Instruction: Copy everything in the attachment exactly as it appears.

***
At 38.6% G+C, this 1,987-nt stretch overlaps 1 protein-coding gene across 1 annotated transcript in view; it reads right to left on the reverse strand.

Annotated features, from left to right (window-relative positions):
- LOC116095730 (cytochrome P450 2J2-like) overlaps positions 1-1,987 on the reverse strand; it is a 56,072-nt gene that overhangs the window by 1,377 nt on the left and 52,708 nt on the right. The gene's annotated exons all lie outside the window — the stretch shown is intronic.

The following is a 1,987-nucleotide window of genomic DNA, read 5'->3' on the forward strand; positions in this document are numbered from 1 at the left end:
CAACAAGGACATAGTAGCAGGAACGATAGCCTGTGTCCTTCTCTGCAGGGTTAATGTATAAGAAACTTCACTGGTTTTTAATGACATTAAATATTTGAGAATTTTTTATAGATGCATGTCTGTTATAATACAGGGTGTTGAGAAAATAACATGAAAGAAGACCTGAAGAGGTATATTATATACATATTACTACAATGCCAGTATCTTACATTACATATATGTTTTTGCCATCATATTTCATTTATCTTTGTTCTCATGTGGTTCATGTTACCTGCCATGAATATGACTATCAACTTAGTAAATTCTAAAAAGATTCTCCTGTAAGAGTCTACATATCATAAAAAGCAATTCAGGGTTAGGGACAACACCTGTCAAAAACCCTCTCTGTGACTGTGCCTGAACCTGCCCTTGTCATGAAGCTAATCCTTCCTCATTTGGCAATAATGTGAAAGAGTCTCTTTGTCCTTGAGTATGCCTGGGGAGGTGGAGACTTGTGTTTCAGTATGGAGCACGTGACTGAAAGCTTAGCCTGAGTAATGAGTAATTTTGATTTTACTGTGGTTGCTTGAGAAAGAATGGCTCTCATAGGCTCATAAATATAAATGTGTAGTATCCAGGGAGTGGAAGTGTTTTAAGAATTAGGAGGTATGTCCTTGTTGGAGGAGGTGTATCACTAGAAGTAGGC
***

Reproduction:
At 38.6% G+C, this 1,987-nt stretch overlaps 1 protein-coding gene across 1 annotated transcript in view; it reads right to left on the reverse strand.

Annotated features, from left to right (window-relative positions):
- LOC116095730 (cytochrome P450 2J2-like) overlaps positions 1-1,987 on the reverse strand; it is a 56,072-nt gene that overhangs the window by 1,377 nt on the left and 52,708 nt on the right. The gene's annotated exons all lie outside the window — the stretch shown is intronic.

The following is a 1,987-nucleotide window of genomic DNA, read 5'->3' on the forward strand; positions in this document are numbered from 1 at the left end:
CAACAAGGACATAGTAGCAGGAACGATAGCCTGTGTCCTTCTCTGCAGGGTTAATGTATAAGAAACTTCACTGGTTTTTAATGACATTAAATATTTGAGAATTTTTTATAGATGCATGTCTGTTATAATACAGGGTGTTGAGAAAATAACATGAAAGAAGACCTGAAGAGGTATATTATATACATATTACTACAATGCCAGTATCTTACATTACATATATGTTTTTGCCATCATATTTCATTTATCTTTGTTCTCATGTGGTTCATGTTACCTGCCATGAATATGACTATCAACTTAGTAAATTCTAAAAAGATTCTCCTGTAAGAGTCTACATATCATAAAAAGCAATTCAGGGTTAGGGACAACACCTGTCAAAAACCCTCTCTGTGACTGTGCCTGAACCTGCCCTTGTCATGAAGCTAATCCTTCCTCATTTGGCAATAATGTGAAAGAGTCTCTTTGTCCTTGAGTATGCCTGGGGAGGTGGAGACTTGTGTTTCAGTATGGAGCACGTGACTGAAAGCTTAGCCTGAGTAATGAGTAATTTTGATTTTACTGTGGTTGCTTGAGAAAGAATGGCTCTCATAGGCTCATAAATATAAATGTGTAGTATCCAGGGAGTGGAAGTGTTTTAAGAATTAGGAGGTATGTCCTTGTTGGAGGAGGTGTATCACTAGAAGTAGGC